Since we haven't had 27,000 years of human flight

We've had orders of magnitude more than 27,000 years of human flight, FYI. I'd say that there are probably a few tens of thousands of airplanes in the air at any given time. Meaning that we're accumulating about that much flight time every year.

Comment: Re:OMFG (Score 1) 291

by khallow (#49359235) Attached to: Steve Wozniak Now Afraid of AI Too, Just Like Elon Musk
This isn't an argument you will win. If we can't accept the past few centuries of history because it is less than a few thousand years, then we can't accept those few thousand years, because they're less than the few tens of thousands of years of cro-magnon man and so on. It's no longer the age of spear chucking empires. Something has changed.

Comment: Re:OMFG (Score 1) 291

by khallow (#49359207) Attached to: Steve Wozniak Now Afraid of AI Too, Just Like Elon Musk

That's what the Koch Bros and other lobby groups rely on. Not that them giving you $100k is crucial, but that they can give that $100k to someone else instead and negate your "legit" funds, possibly at a 10-100x return in a "crazy primary voter" targeted ad blitz. The $100k doesn't need to break the general election, only risk knocking you out of the primary.

That's the oddest way to state such things. Those mean, ole Koch brothers are getting away with spending one or two orders of magnitude less than their opposition because they're rich. We're also ignoring that a lot of their money goings into weird games which just don't get them anywhere. There's a better way to put this. Their money is spent just as terribly as their oppositions' money, but the ideas that they frequently back, such as liberty, personal responsibility, and less government meddling resonate with a lot of people these days.

Comment: Re:OMFG (Score 1) 291

by khallow (#49359175) Attached to: Steve Wozniak Now Afraid of AI Too, Just Like Elon Musk

Few of the top third, you mean. Rich people rarely seem to consider themselves rich - they often complain about how hard they've got it and they always seem to want more. But by any sane standard the top third are extremely rich - whether you compare them to the bottom third or to the top third 50 years ago.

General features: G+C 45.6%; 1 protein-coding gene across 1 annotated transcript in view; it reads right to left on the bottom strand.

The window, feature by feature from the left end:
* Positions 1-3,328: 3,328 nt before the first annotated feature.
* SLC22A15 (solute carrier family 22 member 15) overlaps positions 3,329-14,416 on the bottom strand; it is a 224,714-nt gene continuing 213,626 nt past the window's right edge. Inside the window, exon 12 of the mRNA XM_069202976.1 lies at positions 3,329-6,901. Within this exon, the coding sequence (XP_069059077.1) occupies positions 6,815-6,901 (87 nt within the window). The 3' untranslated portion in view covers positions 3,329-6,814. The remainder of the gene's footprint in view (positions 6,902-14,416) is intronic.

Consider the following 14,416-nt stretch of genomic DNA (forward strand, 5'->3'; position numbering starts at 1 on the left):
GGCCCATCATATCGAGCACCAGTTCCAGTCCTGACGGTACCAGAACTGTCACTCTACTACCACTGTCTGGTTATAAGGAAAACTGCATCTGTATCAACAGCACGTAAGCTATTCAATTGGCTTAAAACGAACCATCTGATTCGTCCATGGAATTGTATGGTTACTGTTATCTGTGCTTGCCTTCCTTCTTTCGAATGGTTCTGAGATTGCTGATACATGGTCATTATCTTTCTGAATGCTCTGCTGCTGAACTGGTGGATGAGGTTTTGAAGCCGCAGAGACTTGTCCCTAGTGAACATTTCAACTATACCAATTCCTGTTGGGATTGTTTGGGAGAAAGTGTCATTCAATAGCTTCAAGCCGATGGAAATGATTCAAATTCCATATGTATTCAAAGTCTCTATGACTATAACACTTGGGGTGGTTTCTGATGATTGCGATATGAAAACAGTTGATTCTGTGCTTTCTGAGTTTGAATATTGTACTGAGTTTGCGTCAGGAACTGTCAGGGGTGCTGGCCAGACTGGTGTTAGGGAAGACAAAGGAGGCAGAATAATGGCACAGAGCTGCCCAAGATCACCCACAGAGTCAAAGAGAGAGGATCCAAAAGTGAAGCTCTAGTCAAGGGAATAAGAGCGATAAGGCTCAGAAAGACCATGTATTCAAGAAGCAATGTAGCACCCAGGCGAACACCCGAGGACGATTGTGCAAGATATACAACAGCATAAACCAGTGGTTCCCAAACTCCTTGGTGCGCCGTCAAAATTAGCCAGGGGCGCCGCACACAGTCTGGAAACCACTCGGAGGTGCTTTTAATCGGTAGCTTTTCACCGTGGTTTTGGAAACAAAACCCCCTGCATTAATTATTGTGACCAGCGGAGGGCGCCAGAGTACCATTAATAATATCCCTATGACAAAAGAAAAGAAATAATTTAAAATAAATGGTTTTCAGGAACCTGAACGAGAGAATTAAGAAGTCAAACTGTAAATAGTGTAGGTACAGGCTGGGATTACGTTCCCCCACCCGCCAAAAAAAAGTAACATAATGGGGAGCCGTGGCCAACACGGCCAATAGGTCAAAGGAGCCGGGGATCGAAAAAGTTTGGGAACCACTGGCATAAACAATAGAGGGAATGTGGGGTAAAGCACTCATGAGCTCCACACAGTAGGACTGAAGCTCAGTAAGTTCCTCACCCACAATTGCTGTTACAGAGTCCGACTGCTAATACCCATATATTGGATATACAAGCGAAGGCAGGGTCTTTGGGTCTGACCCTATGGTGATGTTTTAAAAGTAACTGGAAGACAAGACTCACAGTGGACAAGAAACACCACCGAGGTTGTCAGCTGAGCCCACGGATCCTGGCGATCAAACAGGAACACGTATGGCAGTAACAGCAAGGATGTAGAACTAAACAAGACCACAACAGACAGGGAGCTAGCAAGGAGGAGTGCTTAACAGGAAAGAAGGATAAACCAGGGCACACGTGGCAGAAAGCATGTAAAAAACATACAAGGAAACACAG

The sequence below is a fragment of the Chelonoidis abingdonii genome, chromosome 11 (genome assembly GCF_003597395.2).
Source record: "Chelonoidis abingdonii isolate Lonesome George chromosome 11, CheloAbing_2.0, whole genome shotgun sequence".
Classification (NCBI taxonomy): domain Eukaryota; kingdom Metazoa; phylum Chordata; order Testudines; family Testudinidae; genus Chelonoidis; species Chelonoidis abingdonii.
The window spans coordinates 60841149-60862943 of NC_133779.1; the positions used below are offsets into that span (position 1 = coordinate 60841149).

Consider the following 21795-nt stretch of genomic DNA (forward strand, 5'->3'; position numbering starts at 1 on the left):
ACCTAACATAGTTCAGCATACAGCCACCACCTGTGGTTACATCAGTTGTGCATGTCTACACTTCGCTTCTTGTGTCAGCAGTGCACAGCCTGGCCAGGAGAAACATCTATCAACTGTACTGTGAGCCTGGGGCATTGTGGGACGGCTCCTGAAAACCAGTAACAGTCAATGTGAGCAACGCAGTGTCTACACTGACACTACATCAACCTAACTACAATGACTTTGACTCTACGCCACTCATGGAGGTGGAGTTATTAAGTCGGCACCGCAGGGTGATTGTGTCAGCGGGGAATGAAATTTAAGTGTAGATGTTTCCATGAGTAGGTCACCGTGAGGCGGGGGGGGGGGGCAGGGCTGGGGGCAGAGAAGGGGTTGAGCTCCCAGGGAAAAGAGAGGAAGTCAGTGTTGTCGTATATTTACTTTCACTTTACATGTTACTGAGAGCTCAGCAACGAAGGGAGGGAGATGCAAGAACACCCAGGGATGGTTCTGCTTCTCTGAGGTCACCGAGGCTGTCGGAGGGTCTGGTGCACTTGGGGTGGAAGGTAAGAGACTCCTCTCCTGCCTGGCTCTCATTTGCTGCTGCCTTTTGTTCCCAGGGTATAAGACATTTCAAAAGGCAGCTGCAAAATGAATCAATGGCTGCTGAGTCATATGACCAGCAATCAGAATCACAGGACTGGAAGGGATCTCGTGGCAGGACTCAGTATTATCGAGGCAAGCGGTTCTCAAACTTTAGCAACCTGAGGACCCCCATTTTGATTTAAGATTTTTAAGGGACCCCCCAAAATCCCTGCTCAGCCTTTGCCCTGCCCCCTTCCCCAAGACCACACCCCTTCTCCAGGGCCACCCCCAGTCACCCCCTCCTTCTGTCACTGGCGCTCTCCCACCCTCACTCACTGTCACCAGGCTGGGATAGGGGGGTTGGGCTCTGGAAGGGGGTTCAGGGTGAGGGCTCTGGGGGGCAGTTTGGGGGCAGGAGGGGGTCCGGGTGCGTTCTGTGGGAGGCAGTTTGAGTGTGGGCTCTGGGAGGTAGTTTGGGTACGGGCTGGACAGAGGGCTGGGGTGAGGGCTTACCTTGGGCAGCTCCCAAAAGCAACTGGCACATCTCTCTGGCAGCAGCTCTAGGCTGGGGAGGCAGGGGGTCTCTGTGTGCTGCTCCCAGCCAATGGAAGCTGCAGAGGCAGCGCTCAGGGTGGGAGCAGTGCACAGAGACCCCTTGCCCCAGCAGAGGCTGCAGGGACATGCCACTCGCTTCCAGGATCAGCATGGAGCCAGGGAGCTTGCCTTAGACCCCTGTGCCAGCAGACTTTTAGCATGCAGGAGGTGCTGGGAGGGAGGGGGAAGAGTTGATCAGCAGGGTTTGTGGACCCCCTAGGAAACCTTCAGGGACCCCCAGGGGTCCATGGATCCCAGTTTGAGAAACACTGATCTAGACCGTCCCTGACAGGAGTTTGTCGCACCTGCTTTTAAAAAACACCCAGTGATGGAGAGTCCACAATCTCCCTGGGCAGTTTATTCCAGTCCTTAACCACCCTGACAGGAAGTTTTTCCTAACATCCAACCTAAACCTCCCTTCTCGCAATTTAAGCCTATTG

I don't consider you capable of deciding who is rich. And why shouldn't the rich or anyone else for that matter not want more. Your sane "standards" aren't feeding anyone.

They certainly have far far more than their fair share of the worlds resources.

Well, they can't possibly have more than three times their fair share just due to the size of the wedge.

Comment: Re:OMFG (Score 1) 291

by khallow (#49359139) Attached to: Steve Wozniak Now Afraid of AI Too, Just Like Elon Musk

When I look at statistics I'm tempted to draw similar conclusions but unfortunately technological development does not equal socio-economic development.

The socio-economic development happened. Technology development appears to be one of the drivers of that.

Giving technology to societies which are not prepared for it (illiterate, no tech knowledge) can easily distort societies, while statistically it looks they're being helped. There are many examples which point out Asia / Africa growing 'too fast'.

The developed world had the exact, same problems. It got better in the same way that these societies are improving now.